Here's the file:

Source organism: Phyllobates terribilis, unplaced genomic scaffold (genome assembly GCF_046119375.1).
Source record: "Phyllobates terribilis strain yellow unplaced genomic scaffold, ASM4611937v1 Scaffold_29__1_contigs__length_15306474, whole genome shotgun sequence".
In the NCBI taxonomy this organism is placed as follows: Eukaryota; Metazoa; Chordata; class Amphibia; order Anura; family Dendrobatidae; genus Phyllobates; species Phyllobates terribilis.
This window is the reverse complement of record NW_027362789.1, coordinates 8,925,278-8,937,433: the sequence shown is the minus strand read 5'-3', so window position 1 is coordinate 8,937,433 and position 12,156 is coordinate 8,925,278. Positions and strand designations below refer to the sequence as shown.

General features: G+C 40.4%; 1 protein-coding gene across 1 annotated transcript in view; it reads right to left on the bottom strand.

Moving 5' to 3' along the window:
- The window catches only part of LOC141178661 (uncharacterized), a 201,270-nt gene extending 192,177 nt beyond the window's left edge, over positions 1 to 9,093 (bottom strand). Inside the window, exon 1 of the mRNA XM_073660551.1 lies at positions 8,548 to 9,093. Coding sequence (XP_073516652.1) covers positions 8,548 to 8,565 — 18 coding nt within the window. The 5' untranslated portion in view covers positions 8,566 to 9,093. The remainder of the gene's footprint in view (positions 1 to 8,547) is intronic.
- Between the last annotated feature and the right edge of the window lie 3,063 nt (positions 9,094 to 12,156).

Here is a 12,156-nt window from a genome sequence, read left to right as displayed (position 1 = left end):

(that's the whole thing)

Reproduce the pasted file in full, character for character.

Source organism: Phyllobates terribilis, unplaced genomic scaffold (genome assembly GCF_046119375.1).
Source record: "Phyllobates terribilis strain yellow unplaced genomic scaffold, ASM4611937v1 Scaffold_29__1_contigs__length_15306474, whole genome shotgun sequence".
In the NCBI taxonomy this organism is placed as follows: Eukaryota; Metazoa; Chordata; class Amphibia; order Anura; family Dendrobatidae; genus Phyllobates; species Phyllobates terribilis.
This window is the reverse complement of record NW_027362789.1, coordinates 8,925,278-8,937,433: the sequence shown is the minus strand read 5'-3', so window position 1 is coordinate 8,937,433 and position 12,156 is coordinate 8,925,278. Positions and strand designations below refer to the sequence as shown.

General features: G+C 40.4%; 1 protein-coding gene across 1 annotated transcript in view; it reads right to left on the bottom strand.

Moving 5' to 3' along the window:
- The window catches only part of LOC141178661 (uncharacterized), a 201,270-nt gene extending 192,177 nt beyond the window's left edge, over positions 1 to 9,093 (bottom strand). Inside the window, exon 1 of the mRNA XM_073660551.1 lies at positions 8,548 to 9,093. Coding sequence (XP_073516652.1) covers positions 8,548 to 8,565 — 18 coding nt within the window. The 5' untranslated portion in view covers positions 8,566 to 9,093. The remainder of the gene's footprint in view (positions 1 to 8,547) is intronic.
- Between the last annotated feature and the right edge of the window lie 3,063 nt (positions 9,094 to 12,156).

Here is a 12,156-nt window from a genome sequence, read left to right as displayed (position 1 = left end):